The language of white republicanism, as formulated by male workers in the nineteenth century, was a radical language which argued against the inequalities of capitalism. But the language of class that those men developed was making sense of a slave-holding republic in which more than 86 per cent of African Americans were slaves. White workers measured themselves against both the republican dream of the independent small producer and the nightmare of slavery. ‘Freeman’ with its refusal of paternalism, of any association with servant status, came to be the favoured word for the male labourer. The white adult male was a free man—in opposition to the black unfree slave. The American revolutionary dream of a radical politics that would free men both from the shackles of colonialism and the shackles of slavery died. The emergence of a language of ‘white slavery’ and ‘wage slavery’ in the 1830s and 1840s did not signify a solidarity with slaves, Roediger argues, but rather a call for the end of white oppression. It went together with race riots, racially exclusive trade unions, and popular campaigns against the civil rights of free blacks. This did not preclude significant white-working-class support for abolitionism—but that was predicated on whites helping blacks, organizing on their behalf. In Britain, as David Brion Davis has suggested, the attack on slavery in this period powerfully legitimated its antithesis, ‘free’ labour, and its critique of radicalism. In the us, Roediger argues, the coexistence of slavery with antislavery delayed the development of a telling critique of wage labour. Only after emancipation could a more straightforward analysis of the wage relation develop, but by then ‘the importance of a sense of whiteness to the white US worker was a long-established fact’ (p. 87).

In From Sundown to Sunup George Rawick argues that blackness and whiteness were created together in the colonizing years, that blackness came to symbolize all that frugal and accumulating capitalists had given up, that white men cast black men as their unreconstructed selves.footnote2 Roediger takes this argument into the nineteenth century. He suggests that another aspect of the making of the American working class so carefully chronicled by the American labour historians in the last thirty years, was the emergence of a popular sense of whiteness, rooted in part in the notion that blackness embodied the old preindustrial world, which held together a very diverse white working class. This whiteness was lived culturally. Drawing on the work of cultural historians such as George Lipsitz, Roediger sees minstrelsy as occupying a key role in articulating a popular culture which played on the difference between black and white. The minstrels created a new sense of whiteness by creating a new sense of blackness. In the minstrel show the ‘negro’ presented white society with a representation of its natural self which was at odds with the normative self of industrial culture. This ‘natural self’ was both displayed and rejected, just as the blackness was taken on and off.footnote3 ‘Minstrelsy’, Roediger argues,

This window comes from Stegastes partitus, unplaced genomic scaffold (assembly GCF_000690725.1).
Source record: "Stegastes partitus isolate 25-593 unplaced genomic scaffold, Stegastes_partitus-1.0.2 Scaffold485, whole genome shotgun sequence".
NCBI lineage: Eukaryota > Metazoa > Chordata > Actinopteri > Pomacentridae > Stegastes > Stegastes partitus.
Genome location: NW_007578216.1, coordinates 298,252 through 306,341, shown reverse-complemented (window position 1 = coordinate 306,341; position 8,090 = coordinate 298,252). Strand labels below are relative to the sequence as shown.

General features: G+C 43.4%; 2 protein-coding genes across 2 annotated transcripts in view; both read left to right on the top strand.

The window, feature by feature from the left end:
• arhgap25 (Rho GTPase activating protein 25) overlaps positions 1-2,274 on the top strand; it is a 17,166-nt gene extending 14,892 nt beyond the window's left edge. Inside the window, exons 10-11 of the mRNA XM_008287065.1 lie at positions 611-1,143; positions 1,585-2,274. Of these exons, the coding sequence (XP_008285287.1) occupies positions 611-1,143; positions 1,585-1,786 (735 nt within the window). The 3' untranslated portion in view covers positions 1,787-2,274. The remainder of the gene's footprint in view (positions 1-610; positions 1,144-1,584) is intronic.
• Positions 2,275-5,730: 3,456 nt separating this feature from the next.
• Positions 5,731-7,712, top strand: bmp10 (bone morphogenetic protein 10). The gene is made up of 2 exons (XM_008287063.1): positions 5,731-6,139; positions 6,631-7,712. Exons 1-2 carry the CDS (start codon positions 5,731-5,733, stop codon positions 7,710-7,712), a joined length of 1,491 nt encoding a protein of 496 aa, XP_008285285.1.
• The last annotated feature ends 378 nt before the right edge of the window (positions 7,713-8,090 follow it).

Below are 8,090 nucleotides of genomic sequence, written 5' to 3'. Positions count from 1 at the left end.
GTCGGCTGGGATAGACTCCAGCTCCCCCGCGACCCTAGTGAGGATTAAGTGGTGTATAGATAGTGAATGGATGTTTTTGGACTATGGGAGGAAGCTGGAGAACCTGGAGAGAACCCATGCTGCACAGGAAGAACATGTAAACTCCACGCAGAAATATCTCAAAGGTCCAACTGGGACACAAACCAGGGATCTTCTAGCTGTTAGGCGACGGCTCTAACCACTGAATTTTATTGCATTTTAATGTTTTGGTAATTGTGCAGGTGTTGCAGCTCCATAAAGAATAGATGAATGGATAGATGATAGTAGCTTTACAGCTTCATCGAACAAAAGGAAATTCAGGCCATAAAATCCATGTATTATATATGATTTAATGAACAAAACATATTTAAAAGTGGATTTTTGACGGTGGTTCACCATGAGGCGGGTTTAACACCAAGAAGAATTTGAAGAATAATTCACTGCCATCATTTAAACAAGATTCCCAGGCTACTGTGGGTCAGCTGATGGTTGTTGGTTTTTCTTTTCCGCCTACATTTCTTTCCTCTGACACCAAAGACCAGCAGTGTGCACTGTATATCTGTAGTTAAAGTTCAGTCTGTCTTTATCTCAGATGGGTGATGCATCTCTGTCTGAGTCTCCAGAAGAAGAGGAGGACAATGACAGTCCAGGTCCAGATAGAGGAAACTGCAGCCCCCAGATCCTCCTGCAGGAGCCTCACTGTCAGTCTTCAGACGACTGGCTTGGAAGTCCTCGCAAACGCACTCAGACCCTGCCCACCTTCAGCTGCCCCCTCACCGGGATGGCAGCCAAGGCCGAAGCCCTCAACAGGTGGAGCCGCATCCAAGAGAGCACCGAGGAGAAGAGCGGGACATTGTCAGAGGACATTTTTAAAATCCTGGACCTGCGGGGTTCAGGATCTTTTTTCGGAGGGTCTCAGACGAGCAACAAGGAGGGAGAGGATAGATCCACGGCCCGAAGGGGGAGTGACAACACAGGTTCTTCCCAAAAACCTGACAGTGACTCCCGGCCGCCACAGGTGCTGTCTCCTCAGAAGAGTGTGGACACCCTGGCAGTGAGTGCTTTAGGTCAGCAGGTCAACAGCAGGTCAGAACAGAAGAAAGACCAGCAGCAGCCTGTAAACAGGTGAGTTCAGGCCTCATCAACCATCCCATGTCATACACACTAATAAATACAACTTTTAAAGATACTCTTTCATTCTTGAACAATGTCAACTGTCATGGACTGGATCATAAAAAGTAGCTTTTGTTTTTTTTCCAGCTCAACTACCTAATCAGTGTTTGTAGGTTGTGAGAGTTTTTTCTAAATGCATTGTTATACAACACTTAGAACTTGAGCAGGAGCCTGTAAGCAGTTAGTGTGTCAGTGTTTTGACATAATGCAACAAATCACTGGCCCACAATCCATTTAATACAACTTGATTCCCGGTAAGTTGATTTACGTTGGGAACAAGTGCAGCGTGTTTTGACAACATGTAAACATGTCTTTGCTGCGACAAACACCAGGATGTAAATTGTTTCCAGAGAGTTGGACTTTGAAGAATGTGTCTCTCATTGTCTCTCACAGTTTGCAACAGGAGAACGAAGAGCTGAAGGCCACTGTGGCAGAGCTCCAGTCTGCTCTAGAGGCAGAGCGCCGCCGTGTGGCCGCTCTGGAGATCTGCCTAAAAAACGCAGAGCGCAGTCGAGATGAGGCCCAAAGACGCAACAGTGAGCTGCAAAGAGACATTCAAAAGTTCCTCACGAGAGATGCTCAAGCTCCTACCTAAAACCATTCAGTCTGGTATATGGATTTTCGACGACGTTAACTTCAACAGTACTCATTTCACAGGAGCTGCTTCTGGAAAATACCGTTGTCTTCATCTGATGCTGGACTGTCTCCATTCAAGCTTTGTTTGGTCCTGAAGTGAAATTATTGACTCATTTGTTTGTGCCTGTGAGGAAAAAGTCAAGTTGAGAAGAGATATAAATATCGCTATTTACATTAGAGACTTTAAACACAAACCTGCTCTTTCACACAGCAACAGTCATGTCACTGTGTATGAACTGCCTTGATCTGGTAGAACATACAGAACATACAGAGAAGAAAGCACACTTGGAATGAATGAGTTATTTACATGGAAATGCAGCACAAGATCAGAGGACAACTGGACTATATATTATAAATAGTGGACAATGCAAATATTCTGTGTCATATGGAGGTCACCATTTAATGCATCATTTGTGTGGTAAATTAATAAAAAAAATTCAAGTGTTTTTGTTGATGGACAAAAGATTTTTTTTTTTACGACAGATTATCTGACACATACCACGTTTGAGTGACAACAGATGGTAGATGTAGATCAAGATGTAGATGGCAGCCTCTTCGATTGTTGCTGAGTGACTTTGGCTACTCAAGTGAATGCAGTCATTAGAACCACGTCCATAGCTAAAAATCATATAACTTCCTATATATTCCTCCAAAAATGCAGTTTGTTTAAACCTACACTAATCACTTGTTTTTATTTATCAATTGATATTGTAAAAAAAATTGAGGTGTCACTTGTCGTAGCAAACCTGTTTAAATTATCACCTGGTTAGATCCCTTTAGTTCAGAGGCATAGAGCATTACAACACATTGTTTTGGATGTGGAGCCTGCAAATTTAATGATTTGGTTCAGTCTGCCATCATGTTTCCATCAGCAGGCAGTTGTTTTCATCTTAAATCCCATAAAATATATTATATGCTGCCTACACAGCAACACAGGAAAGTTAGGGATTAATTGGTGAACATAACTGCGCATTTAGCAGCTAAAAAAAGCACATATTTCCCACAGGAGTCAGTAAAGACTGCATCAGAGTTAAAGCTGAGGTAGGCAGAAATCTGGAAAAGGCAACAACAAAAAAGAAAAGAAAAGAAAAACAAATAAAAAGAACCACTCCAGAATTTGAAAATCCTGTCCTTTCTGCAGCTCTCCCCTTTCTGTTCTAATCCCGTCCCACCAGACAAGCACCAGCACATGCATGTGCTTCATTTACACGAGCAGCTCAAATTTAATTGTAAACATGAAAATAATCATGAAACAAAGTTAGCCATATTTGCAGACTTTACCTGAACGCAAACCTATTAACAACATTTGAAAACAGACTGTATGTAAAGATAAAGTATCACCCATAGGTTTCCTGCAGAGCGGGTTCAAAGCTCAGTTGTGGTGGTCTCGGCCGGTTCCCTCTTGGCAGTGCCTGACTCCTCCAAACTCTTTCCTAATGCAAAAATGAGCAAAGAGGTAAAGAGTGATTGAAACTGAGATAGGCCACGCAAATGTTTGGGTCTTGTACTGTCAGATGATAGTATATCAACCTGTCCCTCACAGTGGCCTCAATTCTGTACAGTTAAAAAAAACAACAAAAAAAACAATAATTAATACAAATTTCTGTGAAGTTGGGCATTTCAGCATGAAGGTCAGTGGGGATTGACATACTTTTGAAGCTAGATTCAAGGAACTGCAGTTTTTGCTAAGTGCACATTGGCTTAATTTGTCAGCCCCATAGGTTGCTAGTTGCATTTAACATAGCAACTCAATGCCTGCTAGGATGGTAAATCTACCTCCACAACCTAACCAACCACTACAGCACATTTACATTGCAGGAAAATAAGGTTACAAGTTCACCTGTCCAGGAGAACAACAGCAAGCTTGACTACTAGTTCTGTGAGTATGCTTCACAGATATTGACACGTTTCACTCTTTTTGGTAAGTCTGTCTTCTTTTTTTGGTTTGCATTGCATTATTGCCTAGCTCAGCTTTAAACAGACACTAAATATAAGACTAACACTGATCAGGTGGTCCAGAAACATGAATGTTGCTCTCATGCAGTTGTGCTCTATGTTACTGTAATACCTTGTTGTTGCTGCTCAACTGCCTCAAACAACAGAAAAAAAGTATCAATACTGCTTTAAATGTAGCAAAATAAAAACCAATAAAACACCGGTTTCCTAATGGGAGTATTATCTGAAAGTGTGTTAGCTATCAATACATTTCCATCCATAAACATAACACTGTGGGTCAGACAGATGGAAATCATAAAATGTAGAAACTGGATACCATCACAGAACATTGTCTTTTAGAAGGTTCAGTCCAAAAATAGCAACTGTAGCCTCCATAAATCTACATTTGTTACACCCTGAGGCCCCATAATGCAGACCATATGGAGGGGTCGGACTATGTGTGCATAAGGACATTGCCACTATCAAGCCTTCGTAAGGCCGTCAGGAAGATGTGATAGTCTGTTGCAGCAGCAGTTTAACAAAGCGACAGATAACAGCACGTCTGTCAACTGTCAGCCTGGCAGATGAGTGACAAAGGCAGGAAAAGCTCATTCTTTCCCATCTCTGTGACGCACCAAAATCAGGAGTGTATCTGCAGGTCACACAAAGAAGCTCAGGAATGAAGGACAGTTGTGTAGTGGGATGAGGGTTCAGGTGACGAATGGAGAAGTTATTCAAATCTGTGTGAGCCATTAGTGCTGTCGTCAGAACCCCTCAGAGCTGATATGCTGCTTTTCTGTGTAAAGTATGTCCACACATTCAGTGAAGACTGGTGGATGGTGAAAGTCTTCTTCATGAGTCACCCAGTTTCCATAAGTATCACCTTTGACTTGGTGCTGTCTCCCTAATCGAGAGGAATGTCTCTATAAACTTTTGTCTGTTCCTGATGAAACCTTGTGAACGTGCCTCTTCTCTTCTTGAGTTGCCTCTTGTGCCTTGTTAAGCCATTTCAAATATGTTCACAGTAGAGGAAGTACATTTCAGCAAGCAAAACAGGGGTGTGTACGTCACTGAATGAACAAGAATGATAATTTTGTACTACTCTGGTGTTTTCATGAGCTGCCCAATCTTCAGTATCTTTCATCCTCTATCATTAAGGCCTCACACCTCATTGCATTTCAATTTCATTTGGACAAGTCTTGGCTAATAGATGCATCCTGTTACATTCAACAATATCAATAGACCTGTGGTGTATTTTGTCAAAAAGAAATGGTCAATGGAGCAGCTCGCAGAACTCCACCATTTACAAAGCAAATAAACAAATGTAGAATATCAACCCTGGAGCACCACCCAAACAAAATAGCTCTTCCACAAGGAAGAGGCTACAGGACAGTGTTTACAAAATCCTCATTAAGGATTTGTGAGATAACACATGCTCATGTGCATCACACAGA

made a contribution to a sense of popular whiteness among workers across lines of ethnicity, religion and skill. It achieved a common symbolic language—a unity—that could not be realized by racist crowds, by political parties or by labor unions. Blackface whiteness meant respectable rowdiness and safe rebellion. It powerfully addressed the broadest tensions generated by the creation of the first American working class. By and large, it did so by racializing conflict more than by directly articulating class grievances. (p. 127)

The creation of a sense of popular whiteness across ethnic divisions was a complex process in mid-nineteenth-century America. Roediger takes the case of the Irish, a castigated and racialized group, by no means clear that they could claim ‘proper’ whiteness, to examine some of these complexities, to see how male whiteness was constructed as a politically homogeneous identity. Frederick Douglas asked how it was that a people so oppressed themselves racially could be so racist. The Irish were renowned for their hatred of blacks, their determination to drive out black competition, their fears of becoming like slaves. Crucial to Irish success in defining themselves as white were the Catholic Church and the Democratic Party, the two major institutions that supported those who arrived as victims of the famine. Both treated them as white and the Democratic Party offered inclusive citizenship to all white American males. The emergence of an organized Irish vote together with other forms of political influence was vital to Irish survival, to their definition as white.